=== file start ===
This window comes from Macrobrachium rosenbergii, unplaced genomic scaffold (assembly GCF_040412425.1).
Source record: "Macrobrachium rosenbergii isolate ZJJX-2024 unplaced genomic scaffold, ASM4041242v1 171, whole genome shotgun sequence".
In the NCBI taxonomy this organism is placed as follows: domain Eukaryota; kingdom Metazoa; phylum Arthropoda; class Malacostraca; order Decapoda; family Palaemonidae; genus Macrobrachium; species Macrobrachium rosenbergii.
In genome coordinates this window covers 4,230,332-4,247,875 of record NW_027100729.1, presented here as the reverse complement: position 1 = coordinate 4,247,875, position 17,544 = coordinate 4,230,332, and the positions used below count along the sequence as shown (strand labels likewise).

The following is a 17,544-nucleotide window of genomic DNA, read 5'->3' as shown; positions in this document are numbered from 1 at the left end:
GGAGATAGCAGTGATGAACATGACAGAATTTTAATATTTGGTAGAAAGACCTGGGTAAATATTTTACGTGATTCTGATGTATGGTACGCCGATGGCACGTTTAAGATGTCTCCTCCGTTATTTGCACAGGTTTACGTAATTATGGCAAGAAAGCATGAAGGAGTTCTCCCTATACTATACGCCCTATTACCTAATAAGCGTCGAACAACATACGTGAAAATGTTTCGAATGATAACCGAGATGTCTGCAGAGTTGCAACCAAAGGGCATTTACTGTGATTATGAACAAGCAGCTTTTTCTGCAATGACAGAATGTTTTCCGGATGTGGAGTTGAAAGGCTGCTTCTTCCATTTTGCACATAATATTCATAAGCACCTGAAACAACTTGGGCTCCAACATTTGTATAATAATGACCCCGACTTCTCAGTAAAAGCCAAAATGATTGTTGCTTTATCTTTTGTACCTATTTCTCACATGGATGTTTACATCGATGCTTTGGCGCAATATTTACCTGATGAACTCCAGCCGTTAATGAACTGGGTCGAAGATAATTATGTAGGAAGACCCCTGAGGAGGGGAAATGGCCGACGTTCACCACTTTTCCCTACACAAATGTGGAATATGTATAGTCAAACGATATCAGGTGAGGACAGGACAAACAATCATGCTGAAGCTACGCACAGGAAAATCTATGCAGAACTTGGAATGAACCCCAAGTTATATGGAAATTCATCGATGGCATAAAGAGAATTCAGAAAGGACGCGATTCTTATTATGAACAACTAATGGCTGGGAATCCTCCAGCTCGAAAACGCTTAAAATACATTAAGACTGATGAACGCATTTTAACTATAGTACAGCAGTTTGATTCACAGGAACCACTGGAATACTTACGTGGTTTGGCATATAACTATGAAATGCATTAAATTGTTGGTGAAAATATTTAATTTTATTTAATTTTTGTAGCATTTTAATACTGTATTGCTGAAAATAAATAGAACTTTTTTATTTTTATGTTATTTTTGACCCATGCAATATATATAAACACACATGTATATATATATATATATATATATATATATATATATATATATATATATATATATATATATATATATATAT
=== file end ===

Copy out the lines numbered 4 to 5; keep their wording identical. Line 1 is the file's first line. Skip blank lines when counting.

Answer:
In genome coordinates this window covers 4,230,332-4,247,875 of record NW_027100729.1, presented here as the reverse complement: position 1 = coordinate 4,247,875, position 17,544 = coordinate 4,230,332, and the positions used below count along the sequence as shown (strand labels likewise).

The following is a 17,544-nucleotide window of genomic DNA, read 5'->3' as shown; positions in this document are numbered from 1 at the left end: